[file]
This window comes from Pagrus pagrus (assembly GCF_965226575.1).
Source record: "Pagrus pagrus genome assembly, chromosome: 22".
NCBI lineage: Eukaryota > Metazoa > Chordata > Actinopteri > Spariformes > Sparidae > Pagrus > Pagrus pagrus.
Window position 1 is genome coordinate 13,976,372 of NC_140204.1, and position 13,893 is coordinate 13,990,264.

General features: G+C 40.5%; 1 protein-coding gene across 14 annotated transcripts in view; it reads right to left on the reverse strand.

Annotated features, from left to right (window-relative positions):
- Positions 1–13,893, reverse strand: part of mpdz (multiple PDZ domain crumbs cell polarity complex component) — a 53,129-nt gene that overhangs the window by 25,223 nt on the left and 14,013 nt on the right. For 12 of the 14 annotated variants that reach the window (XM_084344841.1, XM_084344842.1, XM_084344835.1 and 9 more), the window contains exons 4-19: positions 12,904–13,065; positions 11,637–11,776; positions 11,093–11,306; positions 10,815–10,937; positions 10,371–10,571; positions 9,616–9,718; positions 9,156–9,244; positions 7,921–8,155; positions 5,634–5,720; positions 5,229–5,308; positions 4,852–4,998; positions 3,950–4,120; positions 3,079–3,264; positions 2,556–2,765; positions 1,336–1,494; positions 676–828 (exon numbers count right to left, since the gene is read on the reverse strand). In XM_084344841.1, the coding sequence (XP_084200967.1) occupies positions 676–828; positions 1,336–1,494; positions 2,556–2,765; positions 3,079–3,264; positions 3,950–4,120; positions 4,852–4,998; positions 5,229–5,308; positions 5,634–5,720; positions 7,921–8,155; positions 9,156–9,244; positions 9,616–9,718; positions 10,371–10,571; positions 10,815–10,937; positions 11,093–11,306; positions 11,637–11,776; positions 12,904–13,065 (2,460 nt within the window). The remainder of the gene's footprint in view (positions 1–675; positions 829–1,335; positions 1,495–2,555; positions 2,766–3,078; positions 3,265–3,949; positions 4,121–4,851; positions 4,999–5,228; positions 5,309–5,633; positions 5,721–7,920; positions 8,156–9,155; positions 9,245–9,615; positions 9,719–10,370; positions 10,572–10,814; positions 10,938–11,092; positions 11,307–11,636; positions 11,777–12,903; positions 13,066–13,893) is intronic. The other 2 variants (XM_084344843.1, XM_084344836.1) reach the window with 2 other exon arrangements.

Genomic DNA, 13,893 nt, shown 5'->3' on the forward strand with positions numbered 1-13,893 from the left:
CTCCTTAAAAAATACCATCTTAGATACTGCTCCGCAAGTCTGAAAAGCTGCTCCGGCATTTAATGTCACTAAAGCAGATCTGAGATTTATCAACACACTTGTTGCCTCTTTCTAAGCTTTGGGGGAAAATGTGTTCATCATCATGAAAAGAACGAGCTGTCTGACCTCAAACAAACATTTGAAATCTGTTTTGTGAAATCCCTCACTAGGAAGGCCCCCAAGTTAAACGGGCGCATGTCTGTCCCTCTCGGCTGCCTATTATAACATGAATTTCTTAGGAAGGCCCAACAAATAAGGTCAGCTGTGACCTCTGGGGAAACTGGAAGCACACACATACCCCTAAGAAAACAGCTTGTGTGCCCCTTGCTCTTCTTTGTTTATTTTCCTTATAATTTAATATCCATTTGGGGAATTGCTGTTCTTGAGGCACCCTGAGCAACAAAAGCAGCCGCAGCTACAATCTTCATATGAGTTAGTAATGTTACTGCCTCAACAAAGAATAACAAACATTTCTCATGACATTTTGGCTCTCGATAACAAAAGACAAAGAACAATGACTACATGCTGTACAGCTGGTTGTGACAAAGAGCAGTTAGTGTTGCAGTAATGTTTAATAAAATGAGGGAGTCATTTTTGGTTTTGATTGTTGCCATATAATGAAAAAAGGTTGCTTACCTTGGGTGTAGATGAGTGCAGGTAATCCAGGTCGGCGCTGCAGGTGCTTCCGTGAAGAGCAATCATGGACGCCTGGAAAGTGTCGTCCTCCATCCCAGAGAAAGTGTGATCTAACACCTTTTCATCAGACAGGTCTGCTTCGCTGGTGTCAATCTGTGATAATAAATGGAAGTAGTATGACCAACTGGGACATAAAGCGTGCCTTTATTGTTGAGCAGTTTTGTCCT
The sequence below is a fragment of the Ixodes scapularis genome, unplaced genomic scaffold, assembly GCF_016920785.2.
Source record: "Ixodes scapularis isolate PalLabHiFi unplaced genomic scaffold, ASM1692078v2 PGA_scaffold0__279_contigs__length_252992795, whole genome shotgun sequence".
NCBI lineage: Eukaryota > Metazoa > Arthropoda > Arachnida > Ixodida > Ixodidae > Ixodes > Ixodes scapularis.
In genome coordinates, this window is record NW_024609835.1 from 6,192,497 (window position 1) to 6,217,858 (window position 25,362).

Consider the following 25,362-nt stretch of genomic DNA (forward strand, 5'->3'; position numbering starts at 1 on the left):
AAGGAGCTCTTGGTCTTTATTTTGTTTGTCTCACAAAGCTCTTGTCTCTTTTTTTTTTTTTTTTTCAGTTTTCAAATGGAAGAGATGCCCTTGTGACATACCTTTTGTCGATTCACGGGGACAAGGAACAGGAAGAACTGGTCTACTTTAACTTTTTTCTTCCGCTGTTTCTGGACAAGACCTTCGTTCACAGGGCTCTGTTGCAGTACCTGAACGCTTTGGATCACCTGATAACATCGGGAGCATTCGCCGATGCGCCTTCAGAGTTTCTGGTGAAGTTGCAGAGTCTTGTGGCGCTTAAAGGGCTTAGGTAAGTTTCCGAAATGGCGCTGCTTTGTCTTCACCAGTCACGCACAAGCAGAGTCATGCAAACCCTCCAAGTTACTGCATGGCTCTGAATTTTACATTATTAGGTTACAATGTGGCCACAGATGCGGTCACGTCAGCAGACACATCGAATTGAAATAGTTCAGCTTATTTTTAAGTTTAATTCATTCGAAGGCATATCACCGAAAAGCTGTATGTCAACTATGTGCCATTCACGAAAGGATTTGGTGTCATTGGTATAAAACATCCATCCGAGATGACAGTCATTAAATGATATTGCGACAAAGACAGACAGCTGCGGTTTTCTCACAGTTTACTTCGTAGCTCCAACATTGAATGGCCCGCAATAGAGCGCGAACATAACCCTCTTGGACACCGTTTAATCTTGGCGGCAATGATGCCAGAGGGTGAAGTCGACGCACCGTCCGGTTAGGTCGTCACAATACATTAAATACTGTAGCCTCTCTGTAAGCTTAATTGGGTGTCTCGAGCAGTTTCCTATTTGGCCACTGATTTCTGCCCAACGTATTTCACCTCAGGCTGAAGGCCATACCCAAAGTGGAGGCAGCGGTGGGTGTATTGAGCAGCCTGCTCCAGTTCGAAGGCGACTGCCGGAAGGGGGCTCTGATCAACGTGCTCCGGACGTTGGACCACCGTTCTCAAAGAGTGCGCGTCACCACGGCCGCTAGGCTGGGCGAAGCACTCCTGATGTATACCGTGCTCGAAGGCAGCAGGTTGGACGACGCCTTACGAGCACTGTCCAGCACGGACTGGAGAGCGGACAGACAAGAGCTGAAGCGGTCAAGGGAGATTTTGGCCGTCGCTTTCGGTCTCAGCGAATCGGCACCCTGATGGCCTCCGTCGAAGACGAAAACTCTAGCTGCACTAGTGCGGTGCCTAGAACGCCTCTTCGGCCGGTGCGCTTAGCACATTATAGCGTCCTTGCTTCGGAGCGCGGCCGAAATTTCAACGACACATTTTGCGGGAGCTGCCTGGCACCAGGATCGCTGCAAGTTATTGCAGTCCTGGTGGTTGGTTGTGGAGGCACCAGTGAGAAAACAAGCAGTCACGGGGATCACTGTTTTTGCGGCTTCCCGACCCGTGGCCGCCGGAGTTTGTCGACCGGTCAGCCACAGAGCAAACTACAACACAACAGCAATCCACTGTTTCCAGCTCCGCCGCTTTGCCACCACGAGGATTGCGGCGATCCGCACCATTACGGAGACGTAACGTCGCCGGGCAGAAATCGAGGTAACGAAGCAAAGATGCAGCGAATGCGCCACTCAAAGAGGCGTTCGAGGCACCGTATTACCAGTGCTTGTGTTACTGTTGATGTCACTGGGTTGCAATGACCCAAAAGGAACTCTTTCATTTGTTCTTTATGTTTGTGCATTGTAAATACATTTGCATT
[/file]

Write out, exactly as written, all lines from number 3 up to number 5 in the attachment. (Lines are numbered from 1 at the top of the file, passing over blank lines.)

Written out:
NCBI lineage: Eukaryota > Metazoa > Chordata > Actinopteri > Spariformes > Sparidae > Pagrus > Pagrus pagrus.
Window position 1 is genome coordinate 13,976,372 of NC_140204.1, and position 13,893 is coordinate 13,990,264.

General features: G+C 40.5%; 1 protein-coding gene across 14 annotated transcripts in view; it reads right to left on the reverse strand.